Liverpool

Liverpool Transfer News: Reds' 2014 Summer Window Overspending a Necessary Evil

Liverpool's manager Brendan Rodgers gestures from the sidelines during their English Premier League soccer match against Tottenham Hotspur at White Hart Lane, London, Sunday, Aug. 31, 2014 (AP Photo/Bogdan Maran)
Bogdan Maran/Associated Press
Gianni VerschuerenFeatured ColumnistSeptember 3, 2014

Liverpool overspent on several of their transfer targets according to the latest calculations, but in the summer of 2014, such lavish spending was both inevitable and necessary.

CIES Football Observatory released a tool that lets people calculate the actual transfer value of a particular player based on several parameters, and Metro unleashed that tool on the top Premier League clubs. According to their conclusions, the Reds grossly overpaid for a number of players:

Liverpool also paid more than they should have done for several of their summer acquisitions, including Dejan Lovren, Adam Lallana, Alberto Moreno and Divock Origi.

And while the quartet, who cost £20m, £23m, £12m and £10m respectively, helped the Reds shell out a mammoth £116.8m in total, they also undercharged Barcelona for Luis Suarez.

The two clubs are currently reporting differing fees for the controversial Uruguayan, but according to the CIES Football Observatory, the Reds could have squeezed an additional £9.4m out of the Catalan club.

However, it hasn’t been all bad news for the Anfield spreadsheet, with Liverpool saving an impressive £13m on new arrival Mario Balotelli from AC Milan, whose true value is said to be £29m.

Liverpool were far from the only club guilty of overspending, according to Metro, and fans will be quick to dispute the value of the tool. But any neutral observer only needs to take one look at some of the new arrivals to come to the same conclusion.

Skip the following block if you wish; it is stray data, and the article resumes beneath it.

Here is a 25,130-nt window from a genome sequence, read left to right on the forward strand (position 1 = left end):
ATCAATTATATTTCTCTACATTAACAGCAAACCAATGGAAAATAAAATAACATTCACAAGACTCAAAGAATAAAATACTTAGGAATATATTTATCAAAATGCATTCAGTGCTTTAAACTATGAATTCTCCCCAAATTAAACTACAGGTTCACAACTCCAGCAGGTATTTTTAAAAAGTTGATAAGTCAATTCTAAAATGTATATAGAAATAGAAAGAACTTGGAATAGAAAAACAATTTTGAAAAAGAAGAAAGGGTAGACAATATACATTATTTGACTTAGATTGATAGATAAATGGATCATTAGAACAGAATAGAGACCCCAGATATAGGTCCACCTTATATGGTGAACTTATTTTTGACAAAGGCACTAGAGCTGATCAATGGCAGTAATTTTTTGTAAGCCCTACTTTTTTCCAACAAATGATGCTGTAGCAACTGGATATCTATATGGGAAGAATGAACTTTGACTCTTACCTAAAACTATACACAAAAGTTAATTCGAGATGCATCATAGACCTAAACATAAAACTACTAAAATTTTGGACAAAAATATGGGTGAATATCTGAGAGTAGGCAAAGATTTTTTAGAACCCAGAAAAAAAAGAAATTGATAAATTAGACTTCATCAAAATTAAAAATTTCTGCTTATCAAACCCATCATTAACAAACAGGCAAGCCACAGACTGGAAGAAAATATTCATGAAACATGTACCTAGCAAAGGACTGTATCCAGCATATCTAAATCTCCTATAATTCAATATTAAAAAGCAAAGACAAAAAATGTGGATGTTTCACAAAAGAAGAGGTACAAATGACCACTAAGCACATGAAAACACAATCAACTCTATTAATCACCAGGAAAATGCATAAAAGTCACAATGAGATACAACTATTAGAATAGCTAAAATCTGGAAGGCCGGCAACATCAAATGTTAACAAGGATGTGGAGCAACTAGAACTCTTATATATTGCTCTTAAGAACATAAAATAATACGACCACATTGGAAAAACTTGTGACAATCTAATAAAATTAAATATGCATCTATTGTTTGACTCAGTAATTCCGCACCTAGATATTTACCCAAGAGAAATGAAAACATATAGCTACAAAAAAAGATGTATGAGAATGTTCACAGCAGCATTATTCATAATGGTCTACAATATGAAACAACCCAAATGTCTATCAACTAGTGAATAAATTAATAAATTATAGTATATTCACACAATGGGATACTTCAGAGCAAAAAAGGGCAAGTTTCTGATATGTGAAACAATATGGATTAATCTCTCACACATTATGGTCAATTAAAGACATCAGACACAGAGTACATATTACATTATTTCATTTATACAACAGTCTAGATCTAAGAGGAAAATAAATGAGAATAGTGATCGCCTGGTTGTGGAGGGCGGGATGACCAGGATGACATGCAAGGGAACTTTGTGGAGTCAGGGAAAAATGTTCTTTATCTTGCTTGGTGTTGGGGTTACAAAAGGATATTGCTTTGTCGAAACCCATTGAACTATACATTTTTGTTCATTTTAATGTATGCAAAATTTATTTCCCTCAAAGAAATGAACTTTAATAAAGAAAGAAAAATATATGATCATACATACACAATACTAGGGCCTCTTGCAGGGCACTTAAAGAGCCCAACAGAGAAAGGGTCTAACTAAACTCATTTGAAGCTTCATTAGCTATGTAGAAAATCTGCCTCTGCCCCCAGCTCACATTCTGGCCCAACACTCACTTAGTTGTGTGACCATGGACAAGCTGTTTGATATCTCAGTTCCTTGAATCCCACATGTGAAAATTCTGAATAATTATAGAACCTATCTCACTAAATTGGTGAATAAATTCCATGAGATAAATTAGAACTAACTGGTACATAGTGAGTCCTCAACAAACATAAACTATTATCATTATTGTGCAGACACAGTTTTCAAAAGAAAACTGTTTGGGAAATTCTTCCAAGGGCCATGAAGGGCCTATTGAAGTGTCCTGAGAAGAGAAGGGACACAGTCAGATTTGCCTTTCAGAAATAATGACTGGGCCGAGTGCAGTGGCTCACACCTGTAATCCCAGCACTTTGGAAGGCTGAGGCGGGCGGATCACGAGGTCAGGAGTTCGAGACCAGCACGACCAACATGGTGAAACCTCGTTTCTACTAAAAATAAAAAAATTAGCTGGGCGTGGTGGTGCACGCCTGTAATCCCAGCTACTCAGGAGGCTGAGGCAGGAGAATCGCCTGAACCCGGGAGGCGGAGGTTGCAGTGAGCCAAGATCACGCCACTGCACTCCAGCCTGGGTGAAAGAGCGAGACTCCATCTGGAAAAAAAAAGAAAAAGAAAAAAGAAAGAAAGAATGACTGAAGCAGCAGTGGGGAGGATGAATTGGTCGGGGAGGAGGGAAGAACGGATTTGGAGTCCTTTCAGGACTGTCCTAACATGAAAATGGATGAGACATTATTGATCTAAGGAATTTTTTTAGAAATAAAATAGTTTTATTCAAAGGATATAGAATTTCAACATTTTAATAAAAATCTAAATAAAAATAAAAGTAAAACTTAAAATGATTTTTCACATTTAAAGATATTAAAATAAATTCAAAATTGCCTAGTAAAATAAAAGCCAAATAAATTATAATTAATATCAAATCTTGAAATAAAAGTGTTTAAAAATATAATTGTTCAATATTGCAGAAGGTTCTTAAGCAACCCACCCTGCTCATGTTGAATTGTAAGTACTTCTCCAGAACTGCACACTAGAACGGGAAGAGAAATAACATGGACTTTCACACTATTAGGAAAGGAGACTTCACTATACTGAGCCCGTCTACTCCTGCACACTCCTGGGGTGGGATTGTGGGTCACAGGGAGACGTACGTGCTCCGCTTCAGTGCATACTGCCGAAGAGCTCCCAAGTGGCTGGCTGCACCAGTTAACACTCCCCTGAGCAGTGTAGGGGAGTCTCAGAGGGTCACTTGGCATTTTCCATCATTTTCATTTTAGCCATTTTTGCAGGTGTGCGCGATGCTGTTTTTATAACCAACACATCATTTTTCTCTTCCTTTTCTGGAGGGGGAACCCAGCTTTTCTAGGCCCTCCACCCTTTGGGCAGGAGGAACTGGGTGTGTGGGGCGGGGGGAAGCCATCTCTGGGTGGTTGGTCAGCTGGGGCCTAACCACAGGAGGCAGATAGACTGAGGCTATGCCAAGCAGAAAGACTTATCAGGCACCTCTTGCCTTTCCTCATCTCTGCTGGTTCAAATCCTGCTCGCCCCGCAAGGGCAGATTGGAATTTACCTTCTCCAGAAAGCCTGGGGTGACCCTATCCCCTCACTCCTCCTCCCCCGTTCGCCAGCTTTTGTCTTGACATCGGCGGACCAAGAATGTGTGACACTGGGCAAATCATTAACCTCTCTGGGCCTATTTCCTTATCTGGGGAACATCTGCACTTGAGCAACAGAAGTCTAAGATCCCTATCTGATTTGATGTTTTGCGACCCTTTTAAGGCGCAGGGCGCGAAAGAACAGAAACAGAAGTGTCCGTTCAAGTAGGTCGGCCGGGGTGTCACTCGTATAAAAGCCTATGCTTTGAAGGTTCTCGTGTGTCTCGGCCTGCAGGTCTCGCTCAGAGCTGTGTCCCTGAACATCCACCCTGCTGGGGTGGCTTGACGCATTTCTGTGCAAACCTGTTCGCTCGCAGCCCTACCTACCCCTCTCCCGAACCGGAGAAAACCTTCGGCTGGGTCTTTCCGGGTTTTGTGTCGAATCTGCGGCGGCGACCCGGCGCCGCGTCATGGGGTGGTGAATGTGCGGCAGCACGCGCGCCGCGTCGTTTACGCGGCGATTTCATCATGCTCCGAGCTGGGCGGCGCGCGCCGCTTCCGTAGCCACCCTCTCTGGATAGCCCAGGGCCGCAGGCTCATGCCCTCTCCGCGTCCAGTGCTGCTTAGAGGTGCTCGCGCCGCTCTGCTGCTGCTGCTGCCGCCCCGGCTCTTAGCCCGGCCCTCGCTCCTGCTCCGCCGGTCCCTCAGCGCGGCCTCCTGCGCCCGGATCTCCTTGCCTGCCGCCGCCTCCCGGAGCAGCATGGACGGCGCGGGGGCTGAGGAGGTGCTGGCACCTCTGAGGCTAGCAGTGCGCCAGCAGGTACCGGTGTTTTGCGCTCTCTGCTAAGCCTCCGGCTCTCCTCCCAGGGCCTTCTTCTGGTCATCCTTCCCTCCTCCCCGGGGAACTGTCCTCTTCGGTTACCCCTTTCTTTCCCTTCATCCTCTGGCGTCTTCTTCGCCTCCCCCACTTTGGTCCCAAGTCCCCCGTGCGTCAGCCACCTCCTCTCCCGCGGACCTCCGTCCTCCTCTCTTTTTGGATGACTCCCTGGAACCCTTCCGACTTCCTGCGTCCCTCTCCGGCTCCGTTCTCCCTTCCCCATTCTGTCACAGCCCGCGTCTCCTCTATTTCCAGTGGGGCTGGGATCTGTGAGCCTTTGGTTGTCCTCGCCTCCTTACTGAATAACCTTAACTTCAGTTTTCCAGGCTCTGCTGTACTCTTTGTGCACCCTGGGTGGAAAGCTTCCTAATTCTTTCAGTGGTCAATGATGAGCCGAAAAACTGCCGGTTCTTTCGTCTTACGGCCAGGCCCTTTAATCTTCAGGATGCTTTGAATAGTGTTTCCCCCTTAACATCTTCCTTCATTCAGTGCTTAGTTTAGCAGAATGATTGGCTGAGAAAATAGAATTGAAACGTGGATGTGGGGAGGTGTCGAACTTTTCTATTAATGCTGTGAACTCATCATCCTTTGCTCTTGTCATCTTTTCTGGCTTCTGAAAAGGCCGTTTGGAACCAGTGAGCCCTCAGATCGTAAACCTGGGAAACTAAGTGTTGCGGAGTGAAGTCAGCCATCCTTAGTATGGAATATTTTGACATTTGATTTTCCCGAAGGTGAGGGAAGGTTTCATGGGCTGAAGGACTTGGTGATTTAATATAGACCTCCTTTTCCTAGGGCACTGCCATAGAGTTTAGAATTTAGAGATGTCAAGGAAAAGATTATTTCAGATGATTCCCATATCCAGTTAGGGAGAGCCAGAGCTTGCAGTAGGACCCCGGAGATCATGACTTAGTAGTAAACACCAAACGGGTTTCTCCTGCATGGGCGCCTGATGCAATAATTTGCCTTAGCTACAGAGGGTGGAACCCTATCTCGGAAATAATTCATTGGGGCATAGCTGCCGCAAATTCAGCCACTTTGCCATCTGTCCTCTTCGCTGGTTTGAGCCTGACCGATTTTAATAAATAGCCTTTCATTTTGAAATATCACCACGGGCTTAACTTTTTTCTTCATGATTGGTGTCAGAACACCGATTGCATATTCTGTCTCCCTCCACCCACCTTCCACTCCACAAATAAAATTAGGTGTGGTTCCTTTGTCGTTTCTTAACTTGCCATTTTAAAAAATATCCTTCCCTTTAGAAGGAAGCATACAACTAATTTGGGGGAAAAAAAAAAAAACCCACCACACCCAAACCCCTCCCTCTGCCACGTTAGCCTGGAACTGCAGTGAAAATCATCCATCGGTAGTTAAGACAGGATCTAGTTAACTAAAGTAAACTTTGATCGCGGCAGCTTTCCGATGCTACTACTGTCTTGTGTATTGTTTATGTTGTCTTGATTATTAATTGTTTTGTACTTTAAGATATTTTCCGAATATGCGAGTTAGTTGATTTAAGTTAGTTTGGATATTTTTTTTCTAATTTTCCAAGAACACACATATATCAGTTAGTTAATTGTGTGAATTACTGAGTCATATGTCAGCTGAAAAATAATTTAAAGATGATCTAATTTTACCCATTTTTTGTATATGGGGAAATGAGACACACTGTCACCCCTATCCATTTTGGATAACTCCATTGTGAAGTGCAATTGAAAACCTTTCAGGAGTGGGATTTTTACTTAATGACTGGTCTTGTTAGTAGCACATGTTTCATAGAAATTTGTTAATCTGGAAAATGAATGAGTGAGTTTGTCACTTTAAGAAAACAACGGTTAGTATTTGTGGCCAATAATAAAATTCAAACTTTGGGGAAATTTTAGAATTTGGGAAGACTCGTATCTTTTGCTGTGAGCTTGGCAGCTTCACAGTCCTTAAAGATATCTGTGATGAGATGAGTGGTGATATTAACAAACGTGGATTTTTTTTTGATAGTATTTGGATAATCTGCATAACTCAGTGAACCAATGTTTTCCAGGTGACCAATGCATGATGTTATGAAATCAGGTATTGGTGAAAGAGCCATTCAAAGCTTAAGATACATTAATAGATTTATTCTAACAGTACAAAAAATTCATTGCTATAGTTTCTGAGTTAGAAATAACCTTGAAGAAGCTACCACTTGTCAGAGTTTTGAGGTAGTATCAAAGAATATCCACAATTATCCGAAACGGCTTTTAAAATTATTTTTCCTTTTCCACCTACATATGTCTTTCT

Dejan Lovren is an experienced centre-back with upside, but he's not (yet) an elite defender. Adam Lallana likely saw his stock soar due to the fact that he's English, while Alberto Moreno is equally talented but inexperienced. As for Divock Origi: His transfer fee is based on potential, as the youngster has hardly produced in the past.

The tool isn't suggesting the Reds made bad purchases—all it does is point out that on face value, Brendan Rodgers overpaid. And that's fine.

LONDON, ENGLAND - AUGUST 31:  Emmanuel Adebayour of Spurs is tackled by Dejan Lovren of Liverpool during the Barclays Premier League match between Tottenham Hotspur and Liverpool at White Hart Lane on August 31, 2014 in London, England.  (Photo by Jamie M
Jamie McDonald/Getty Images

Liverpool overpaid, but so did virtually everybody else. The summer of 2014 saw multiple transfer records get shattered, and the likes of Angel Di Maria, James Rodriguez and David Luiz moved for the kind of transfer fees that could be described as "ridiculous."

Transfer fees are higher than they've ever been, and as a result, clubs are forced to overpay in order to bring in real talent. Unlike several other clubs, Liverpool were smart in how they spent their money.

Centre-back, midfield and full-back were clear areas of need. It doesn't matter how much money you spend—as a top club, you need to fill those needs with talent as soon as you can. The Reds did so, adding three players who will immediately make the team better and who have the potential to become class players for years to come.

Bogdan Maran/Associated Press

Origi has the potential to be a star forward at some point down the road. A £10 million investment is always a risk, but if the Belgian international pans out, he'll easily triple his value.

Rodgers was forced to spend in 2014, but he did so wisely. He targeted young players with tremendous upside, instead of breaking the bank for a veteran world-class player who would only help them immediately.

Lovren, Lallana, Moreno and Origi all have one thing in common—if they continue their progress as expected, their value will only increase. Even if the Reds overpaid on the players they are getting now, those players will likely exceed their initial price tag in a few years' time.

In today's Premier League, clubs have to spend to get better. The Reds did just that, and while they may have spent too much from an economic perspective, they invested their money wisely and will be reaping the rewards for years to come.

 

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